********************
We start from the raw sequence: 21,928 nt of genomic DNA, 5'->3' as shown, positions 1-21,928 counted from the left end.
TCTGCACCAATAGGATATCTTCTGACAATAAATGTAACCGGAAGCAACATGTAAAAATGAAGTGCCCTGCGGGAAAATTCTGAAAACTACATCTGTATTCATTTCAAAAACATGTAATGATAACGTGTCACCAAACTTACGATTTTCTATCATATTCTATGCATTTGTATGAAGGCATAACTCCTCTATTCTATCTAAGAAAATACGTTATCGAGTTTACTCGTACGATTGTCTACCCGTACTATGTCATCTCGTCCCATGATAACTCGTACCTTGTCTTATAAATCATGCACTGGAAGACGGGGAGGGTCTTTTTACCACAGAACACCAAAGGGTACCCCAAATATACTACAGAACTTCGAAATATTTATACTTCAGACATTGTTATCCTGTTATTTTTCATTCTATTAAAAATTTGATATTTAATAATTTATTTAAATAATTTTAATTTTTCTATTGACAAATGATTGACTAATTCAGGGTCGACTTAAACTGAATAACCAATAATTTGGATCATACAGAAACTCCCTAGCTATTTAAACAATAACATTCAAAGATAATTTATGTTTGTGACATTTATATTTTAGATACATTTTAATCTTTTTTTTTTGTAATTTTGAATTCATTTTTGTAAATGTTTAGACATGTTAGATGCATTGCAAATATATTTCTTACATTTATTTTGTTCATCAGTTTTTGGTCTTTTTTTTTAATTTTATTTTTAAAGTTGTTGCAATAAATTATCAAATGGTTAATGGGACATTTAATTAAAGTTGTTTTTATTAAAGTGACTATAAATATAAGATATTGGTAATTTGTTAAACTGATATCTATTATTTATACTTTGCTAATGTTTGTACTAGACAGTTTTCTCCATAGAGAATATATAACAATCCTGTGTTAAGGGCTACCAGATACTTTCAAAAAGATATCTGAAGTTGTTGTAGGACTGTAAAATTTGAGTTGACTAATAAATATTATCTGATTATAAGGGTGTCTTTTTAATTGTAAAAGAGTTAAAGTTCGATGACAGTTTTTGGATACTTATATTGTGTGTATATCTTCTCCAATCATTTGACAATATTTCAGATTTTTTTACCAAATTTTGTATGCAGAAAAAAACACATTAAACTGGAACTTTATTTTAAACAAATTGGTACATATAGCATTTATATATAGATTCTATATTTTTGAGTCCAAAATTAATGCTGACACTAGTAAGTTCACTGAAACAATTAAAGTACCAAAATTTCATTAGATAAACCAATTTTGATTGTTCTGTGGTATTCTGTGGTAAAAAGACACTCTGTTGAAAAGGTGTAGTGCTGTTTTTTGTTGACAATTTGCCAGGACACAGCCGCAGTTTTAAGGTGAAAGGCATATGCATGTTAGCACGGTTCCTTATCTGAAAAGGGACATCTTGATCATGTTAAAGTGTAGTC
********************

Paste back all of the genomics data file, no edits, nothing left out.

We start from the raw sequence: 21,928 nt of genomic DNA, 5'->3' as shown, positions 1-21,928 counted from the left end.
TCTGCACCAATAGGATATCTTCTGACAATAAATGTAACCGGAAGCAACATGTAAAAATGAAGTGCCCTGCGGGAAAATTCTGAAAACTACATCTGTATTCATTTCAAAAACATGTAATGATAACGTGTCACCAAACTTACGATTTTCTATCATATTCTATGCATTTGTATGAAGGCATAACTCCTCTATTCTATCTAAGAAAATACGTTATCGAGTTTACTCGTACGATTGTCTACCCGTACTATGTCATCTCGTCCCATGATAACTCGTACCTTGTCTTATAAATCATGCACTGGAAGACGGGGAGGGTCTTTTTACCACAGAACACCAAAGGGTACCCCAAATATACTACAGAACTTCGAAATATTTATACTTCAGACATTGTTATCCTGTTATTTTTCATTCTATTAAAAATTTGATATTTAATAATTTATTTAAATAATTTTAATTTTTCTATTGACAAATGATTGACTAATTCAGGGTCGACTTAAACTGAATAACCAATAATTTGGATCATACAGAAACTCCCTAGCTATTTAAACAATAACATTCAAAGATAATTTATGTTTGTGACATTTATATTTTAGATACATTTTAATCTTTTTTTTTTGTAATTTTGAATTCATTTTTGTAAATGTTTAGACATGTTAGATGCATTGCAAATATATTTCTTACATTTATTTTGTTCATCAGTTTTTGGTCTTTTTTTTTAATTTTATTTTTAAAGTTGTTGCAATAAATTATCAAATGGTTAATGGGACATTTAATTAAAGTTGTTTTTATTAAAGTGACTATAAATATAAGATATTGGTAATTTGTTAAACTGATATCTATTATTTATACTTTGCTAATGTTTGTACTAGACAGTTTTCTCCATAGAGAATATATAACAATCCTGTGTTAAGGGCTACCAGATACTTTCAAAAAGATATCTGAAGTTGTTGTAGGACTGTAAAATTTGAGTTGACTAATAAATATTATCTGATTATAAGGGTGTCTTTTTAATTGTAAAAGAGTTAAAGTTCGATGACAGTTTTTGGATACTTATATTGTGTGTATATCTTCTCCAATCATTTGACAATATTTCAGATTTTTTTACCAAATTTTGTATGCAGAAAAAAACACATTAAACTGGAACTTTATTTTAAACAAATTGGTACATATAGCATTTATATATAGATTCTATATTTTTGAGTCCAAAATTAATGCTGACACTAGTAAGTTCACTGAAACAATTAAAGTACCAAAATTTCATTAGATAAACCAATTTTGATTGTTCTGTGGTATTCTGTGGTAAAAAGACACTCTGTTGAAAAGGTGTAGTGCTGTTTTTTGTTGACAATTTGCCAGGACACAGCCGCAGTTTTAAGGTGAAAGGCATATGCATGTTAGCACGGTTCCTTATCTGAAAAGGGACATCTTGATCATGTTAAAGTGTAGTC